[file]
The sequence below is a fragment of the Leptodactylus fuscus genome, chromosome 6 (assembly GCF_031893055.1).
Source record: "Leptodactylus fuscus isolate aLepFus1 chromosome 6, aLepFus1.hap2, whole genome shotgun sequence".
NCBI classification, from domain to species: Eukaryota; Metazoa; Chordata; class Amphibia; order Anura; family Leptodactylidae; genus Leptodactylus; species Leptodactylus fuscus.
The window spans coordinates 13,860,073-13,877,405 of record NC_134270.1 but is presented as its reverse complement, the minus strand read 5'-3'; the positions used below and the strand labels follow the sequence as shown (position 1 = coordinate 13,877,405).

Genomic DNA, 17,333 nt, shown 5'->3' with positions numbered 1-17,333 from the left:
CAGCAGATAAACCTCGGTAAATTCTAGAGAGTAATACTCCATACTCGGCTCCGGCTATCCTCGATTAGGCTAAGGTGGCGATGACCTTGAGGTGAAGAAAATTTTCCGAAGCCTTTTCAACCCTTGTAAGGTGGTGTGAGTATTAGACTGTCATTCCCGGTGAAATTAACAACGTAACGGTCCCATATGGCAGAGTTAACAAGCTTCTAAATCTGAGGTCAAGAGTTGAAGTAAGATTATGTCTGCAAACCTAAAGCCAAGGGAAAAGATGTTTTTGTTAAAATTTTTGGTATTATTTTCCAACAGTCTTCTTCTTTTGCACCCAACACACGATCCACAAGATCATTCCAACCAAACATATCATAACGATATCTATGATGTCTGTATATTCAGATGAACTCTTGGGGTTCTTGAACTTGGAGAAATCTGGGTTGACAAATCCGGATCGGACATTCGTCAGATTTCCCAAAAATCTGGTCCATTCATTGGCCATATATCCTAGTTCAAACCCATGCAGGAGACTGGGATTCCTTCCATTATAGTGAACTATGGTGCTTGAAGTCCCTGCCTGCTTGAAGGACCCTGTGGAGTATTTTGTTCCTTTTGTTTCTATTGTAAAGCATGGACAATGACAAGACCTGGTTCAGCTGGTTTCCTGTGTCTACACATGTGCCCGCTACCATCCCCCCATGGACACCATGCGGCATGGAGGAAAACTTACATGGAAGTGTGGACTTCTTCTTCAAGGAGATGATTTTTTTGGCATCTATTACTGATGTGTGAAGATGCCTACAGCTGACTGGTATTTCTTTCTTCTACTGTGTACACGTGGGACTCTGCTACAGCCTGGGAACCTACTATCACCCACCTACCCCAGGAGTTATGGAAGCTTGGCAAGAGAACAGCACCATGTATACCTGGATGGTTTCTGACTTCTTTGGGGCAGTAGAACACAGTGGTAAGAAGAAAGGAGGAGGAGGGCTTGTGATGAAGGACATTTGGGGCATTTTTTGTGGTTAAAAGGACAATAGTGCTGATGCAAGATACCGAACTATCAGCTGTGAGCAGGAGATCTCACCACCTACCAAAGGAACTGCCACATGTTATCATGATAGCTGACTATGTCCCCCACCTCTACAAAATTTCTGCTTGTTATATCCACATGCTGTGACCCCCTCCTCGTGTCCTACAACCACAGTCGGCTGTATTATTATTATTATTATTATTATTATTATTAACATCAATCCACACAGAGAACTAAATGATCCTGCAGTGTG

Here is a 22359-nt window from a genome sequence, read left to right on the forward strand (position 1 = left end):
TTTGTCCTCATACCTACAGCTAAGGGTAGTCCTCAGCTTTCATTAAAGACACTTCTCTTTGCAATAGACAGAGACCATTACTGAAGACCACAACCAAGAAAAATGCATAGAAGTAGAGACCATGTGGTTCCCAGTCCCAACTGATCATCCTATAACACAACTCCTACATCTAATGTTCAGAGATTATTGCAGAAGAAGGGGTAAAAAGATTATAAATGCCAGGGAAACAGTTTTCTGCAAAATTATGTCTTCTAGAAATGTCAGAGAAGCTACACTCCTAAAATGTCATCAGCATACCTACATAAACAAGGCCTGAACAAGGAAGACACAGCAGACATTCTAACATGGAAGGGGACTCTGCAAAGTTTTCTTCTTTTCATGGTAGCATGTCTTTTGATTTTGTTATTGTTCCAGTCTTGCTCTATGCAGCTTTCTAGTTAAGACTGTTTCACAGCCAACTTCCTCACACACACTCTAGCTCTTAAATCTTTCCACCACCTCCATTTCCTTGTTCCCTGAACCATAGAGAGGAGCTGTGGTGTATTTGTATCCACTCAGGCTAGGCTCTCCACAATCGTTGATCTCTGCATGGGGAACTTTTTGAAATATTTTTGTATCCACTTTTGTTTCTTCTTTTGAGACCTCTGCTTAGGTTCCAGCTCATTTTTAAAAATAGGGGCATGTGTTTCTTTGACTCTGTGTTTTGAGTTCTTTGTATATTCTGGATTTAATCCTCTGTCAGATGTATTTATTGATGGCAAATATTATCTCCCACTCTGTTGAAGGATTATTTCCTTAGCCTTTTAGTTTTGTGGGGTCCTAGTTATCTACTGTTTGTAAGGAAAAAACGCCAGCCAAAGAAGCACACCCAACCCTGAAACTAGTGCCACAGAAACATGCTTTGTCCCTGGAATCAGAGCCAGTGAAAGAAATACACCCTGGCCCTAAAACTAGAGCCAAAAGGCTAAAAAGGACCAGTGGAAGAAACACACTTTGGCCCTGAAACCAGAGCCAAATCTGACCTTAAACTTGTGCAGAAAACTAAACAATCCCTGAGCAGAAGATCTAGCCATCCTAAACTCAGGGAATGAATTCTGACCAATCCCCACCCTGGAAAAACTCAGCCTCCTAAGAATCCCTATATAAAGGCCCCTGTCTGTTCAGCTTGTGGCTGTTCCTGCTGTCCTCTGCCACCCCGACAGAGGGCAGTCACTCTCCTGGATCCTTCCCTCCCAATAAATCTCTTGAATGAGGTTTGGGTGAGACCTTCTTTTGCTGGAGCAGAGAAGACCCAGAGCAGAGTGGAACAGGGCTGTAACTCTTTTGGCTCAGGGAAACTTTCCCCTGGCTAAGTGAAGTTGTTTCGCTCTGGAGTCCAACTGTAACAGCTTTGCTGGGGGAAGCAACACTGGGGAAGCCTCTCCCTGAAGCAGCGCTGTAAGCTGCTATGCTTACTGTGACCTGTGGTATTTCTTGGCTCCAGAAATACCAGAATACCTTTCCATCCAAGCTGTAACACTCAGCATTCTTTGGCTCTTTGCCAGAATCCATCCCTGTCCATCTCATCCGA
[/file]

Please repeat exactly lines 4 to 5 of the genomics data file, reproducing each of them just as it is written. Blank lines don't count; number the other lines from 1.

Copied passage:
The window spans coordinates 13,860,073-13,877,405 of record NC_134270.1 but is presented as its reverse complement, the minus strand read 5'-3'; the positions used below and the strand labels follow the sequence as shown (position 1 = coordinate 13,877,405).

Genomic DNA, 17,333 nt, shown 5'->3' with positions numbered 1-17,333 from the left: